The Woman’s Club of Beaumont celebrates 118 years

The Woman’s Club of Beaumont celebrates 118 years

The Woman’s Club of Beaumont celebrated its 118th birthday Jan. 18. At 118, the club is still going and still looking to grow. From its humble beginnings as a book club in 1895, the organization has changed names and purposes but remains active and altruistic in the community.

The club started in the home of Mrs. Hal W. Greer on Jan. 18, 1895, according to the club’s history. The original focus was the promotion and development of area libraries, cultural collections and literary needs. In 1889, the club changed its name to the Women’s Reading Club and became affiliated with the Texas Federation of Women’s Clubs. The clubhouse at 575 Magnolia St. was constructed in 1909. During World War I and World War II, the building was used by the American Red Cross and the Office of Civil Defense. In 1927, the club officially had its name changed to The Woman’s Club of Beaumont. After suffering extensive damage from Hurricanes Rita and Ike, the clubhouse was renovated, reopening in 2010. Now, the building is available to rent for business meetings, luncheons and other organized gatherings.

The group focuses on the betterment of Beaumont and gives local women a place to meet to discuss current events. The organization participates in a variety of community projects including recycling and conservation programs, food donation initiatives, clothing donations for abused women and children, and women’s health and safety initiatives. They give a free annual piano concert for the enjoyment of the community. The group also provides scholarships to qualifying students and sponsored a building at the Spindletop-Gladys City Boomtown Museum.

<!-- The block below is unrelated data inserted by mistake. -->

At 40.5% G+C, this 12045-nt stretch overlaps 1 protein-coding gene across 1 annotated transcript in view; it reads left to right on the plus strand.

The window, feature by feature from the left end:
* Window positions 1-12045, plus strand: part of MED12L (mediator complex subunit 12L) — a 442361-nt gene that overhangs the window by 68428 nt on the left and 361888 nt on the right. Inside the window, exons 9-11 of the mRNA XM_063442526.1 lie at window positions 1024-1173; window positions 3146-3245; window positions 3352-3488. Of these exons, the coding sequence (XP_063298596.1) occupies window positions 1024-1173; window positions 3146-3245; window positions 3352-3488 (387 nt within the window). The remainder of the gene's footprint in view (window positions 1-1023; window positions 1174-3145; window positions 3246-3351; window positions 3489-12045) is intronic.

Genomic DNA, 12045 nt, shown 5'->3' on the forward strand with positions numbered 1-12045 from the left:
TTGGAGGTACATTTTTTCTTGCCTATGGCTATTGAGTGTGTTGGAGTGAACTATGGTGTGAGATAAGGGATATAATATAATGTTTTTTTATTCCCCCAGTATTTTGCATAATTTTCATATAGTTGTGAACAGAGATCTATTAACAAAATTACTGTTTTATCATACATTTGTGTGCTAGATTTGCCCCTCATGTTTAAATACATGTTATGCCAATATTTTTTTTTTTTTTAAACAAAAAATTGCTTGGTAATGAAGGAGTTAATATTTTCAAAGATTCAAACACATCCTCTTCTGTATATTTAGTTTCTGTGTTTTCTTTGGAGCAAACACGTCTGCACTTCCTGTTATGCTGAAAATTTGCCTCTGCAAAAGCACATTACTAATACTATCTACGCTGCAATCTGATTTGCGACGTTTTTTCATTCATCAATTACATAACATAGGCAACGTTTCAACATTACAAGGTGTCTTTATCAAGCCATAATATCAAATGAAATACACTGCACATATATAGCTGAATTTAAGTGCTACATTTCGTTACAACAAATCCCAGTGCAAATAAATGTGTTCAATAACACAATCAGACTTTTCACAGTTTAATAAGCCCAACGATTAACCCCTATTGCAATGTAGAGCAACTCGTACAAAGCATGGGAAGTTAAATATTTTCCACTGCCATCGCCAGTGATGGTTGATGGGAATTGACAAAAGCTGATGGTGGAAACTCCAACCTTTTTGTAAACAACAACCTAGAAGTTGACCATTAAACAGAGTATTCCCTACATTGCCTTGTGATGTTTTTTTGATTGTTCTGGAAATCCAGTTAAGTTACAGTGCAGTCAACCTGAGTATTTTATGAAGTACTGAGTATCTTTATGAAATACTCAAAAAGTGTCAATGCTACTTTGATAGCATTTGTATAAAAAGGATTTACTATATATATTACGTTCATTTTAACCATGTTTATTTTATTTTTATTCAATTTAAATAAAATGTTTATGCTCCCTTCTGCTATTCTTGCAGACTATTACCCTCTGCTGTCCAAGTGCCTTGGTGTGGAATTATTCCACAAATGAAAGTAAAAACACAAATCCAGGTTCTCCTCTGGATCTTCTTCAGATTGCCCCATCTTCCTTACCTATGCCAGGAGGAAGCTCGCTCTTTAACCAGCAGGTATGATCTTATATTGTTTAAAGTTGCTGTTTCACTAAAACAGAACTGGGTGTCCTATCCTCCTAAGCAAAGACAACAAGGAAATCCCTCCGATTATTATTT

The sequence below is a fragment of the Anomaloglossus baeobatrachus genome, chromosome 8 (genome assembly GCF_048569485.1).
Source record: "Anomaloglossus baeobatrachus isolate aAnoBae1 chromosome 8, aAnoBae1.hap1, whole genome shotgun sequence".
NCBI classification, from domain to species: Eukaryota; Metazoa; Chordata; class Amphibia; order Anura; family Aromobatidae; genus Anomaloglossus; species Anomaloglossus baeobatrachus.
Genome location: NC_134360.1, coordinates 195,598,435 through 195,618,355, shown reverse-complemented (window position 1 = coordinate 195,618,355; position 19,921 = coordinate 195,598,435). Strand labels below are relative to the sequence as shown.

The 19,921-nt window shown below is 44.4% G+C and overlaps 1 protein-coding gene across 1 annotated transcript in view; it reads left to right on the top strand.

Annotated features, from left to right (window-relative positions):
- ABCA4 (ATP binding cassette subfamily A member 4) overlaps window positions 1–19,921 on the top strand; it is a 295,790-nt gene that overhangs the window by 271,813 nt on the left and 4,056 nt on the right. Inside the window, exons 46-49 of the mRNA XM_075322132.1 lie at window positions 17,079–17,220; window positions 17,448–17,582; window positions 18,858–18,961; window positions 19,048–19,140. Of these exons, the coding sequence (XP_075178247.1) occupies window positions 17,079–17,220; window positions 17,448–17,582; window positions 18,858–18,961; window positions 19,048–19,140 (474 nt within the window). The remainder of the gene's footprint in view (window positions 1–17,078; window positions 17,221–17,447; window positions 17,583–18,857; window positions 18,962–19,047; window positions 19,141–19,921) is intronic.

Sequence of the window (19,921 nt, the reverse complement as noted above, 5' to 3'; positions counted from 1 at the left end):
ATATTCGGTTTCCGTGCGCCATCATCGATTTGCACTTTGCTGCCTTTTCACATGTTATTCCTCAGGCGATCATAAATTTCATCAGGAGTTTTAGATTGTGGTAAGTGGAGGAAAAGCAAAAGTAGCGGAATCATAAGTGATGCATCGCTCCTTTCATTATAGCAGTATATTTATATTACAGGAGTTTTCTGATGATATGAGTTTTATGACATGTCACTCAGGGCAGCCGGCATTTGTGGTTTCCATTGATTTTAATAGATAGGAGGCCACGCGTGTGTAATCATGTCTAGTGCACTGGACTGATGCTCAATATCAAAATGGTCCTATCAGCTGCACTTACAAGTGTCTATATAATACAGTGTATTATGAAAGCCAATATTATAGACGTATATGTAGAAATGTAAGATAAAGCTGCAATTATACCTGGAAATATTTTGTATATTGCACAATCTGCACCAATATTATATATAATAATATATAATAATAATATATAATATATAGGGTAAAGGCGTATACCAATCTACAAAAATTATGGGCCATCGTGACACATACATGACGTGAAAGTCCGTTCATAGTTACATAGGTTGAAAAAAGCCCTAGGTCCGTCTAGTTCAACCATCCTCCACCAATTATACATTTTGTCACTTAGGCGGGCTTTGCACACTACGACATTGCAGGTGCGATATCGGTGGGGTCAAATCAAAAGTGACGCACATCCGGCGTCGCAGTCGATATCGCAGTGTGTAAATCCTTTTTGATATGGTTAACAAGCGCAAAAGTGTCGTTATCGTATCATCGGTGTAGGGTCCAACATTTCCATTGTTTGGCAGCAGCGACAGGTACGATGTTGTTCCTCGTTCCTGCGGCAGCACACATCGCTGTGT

Women in the group gather at meetings throughout the week and discuss gardening, music and more, with different events and meetings focusing on the diverse interests represented by the organization. For example, at a luncheon Friday, March 1, the group gathered to enjoy lunch and listen to speaker Uliana Trylowsky entertain them with anecdotes from her fascinating journey through life, which has taken her from Canada to Beaumont via so many other destinations along the way. Born in Canada to Ukrainian immigrants, Trylowsky is now the executive director of Beaumont’s Habitat for Humanity and the wife of Lamar University English professor Jesse Doiron. The two met while working for charitable organization the International Renaissance Foundation, part of the Soros Foundation, in Kiev, the largest city in the Ukraine. They live in Beaumont and have two children, Natalia and Dennis.

The group also had a luncheon and style show featuring clothes from JC Penney stores on Thursday, March 7, to raise funds for the club’s endeavors. Club President Dorothy Bourque said she and her group are always looking to expand, and they welcome local women to come out and take a look at the club.

“We are always looking for new members,” Bourque said. “We would love to get more young women involved, as well.”

Call (409) 832-3298 for more information about the club and how to become a member. You can also view the group’s website at for more information regarding the club and clubhouse rental.


Sharon Brooks can be reached at (409) 832-1400, ext. 241, or by e-mail at sharon [at] theexaminer [dot] com.